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T2 - A systematic literature review and meta-analysis

AU - Juneau, Daniel

AU - Golfam, Mohammad

AU - Hazra, Samir

AU - Erthal, Fernanda

AU - Zuckier, Lionel S.

AU - Bernick, Jordan

AU - Wells, George A.

AU - Beanlands, Rob S.B.

AU - Chow, Benjamin J.W.

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N2 - Background Infective endocarditis (IE) is a serious, potentially life-threatening condition. Currently, the modified Duke criteria is used to assist with the diagnosis of IE, but it can still remain difficult. Growing data supports the potential use of molecular imaging to assist in the diagnosis of IE. Our objective was to understand the potential utility of 18F-fluorodeoxyglucose (18F-FDG) positron emission tomography-computed tomography (PET-CT), 67Ga citrate and radiolabeled white blood cell (WBC) scintigraphy in the diagnosis of IE. Methods and results A systematic review of the literature and meta-analysis on the use of all 3 modalities in IE was conducted. The literature search identified 2753 articles. A total of 14 studies met the inclusion criteria (10 for 18F-FDG, 3 for WBC and 1 for both modalities). No 67Ga citrate study met the inclusion criteria. Pooled sensitivity of 18F-FDG studies with adequate cardiac preparation for the diagnosis of IE was 81% (95% CI, 73%–86%) and pooled specificity was 85% (95% CI, 78%–91%). There was good overall accuracy with an area under the curve (AUC) of 0.897. Pooled sensitivity of WBC for the diagnosis of IE was 86% (95% CI, 77%–92%) and pooled specificity was 97% (95% CI, 92%–99%). The overall accuracy of WBC was excellent with an AUC of 0.957. Conclusions Both 18F-FDG and WBC have good sensitivity, specificity and accuracy for the diagnosis of IE. Both modalities are useful in the investigation of IE, and should be considered in cases where the diagnosis is uncertain.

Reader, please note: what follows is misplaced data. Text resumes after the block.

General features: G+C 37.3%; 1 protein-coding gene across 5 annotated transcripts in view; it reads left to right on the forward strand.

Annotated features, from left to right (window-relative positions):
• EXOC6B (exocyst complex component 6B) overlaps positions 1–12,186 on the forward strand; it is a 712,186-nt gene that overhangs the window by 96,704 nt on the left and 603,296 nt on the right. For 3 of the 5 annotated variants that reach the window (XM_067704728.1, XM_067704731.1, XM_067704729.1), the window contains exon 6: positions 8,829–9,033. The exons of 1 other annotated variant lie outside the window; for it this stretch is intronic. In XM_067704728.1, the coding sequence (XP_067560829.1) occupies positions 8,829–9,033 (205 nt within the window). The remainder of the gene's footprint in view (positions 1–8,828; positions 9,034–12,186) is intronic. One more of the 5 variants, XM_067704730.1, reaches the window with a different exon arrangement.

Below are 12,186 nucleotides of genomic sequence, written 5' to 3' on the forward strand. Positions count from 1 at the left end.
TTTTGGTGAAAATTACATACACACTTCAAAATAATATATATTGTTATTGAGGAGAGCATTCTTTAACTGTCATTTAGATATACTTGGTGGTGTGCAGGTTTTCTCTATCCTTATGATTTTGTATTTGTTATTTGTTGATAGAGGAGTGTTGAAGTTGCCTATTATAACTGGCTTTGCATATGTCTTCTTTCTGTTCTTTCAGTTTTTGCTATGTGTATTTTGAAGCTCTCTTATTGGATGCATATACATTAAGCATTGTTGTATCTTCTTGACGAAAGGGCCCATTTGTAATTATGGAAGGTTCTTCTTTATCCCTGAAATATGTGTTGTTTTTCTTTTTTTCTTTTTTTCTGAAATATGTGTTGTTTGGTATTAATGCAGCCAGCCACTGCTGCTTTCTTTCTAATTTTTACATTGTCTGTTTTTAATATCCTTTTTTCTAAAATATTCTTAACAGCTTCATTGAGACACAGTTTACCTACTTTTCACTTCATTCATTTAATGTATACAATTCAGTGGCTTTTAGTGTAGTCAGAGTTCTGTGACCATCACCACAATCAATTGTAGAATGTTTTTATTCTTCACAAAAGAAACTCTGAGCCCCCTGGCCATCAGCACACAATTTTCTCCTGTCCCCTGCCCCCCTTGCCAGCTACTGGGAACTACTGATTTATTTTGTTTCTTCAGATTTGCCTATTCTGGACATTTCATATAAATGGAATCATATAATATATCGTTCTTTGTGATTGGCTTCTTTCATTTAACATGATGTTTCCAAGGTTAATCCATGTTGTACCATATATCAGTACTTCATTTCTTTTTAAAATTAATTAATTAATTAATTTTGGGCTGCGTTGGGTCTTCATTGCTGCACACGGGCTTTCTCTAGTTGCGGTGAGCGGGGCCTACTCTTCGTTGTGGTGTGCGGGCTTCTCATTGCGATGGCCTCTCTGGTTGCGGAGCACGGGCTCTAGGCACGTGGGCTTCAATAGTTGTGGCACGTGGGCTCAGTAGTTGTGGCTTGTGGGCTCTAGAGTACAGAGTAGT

AB - Background Infective endocarditis (IE) is a serious, potentially life-threatening condition. Currently, the modified Duke criteria is used to assist with the diagnosis of IE, but it can still remain difficult. Growing data supports the potential use of molecular imaging to assist in the diagnosis of IE. Our objective was to understand the potential utility of 18F-fluorodeoxyglucose (18F-FDG) positron emission tomography-computed tomography (PET-CT), 67Ga citrate and radiolabeled white blood cell (WBC) scintigraphy in the diagnosis of IE. Methods and results A systematic review of the literature and meta-analysis on the use of all 3 modalities in IE was conducted. The literature search identified 2753 articles. A total of 14 studies met the inclusion criteria (10 for 18F-FDG, 3 for WBC and 1 for both modalities). No 67Ga citrate study met the inclusion criteria. Pooled sensitivity of 18F-FDG studies with adequate cardiac preparation for the diagnosis of IE was 81% (95% CI, 73%–86%) and pooled specificity was 85% (95% CI, 78%–91%). There was good overall accuracy with an area under the curve (AUC) of 0.897. Pooled sensitivity of WBC for the diagnosis of IE was 86% (95% CI, 77%–92%) and pooled specificity was 97% (95% CI, 92%–99%). The overall accuracy of WBC was excellent with an AUC of 0.957. Conclusions Both 18F-FDG and WBC have good sensitivity, specificity and accuracy for the diagnosis of IE. Both modalities are useful in the investigation of IE, and should be considered in cases where the diagnosis is uncertain.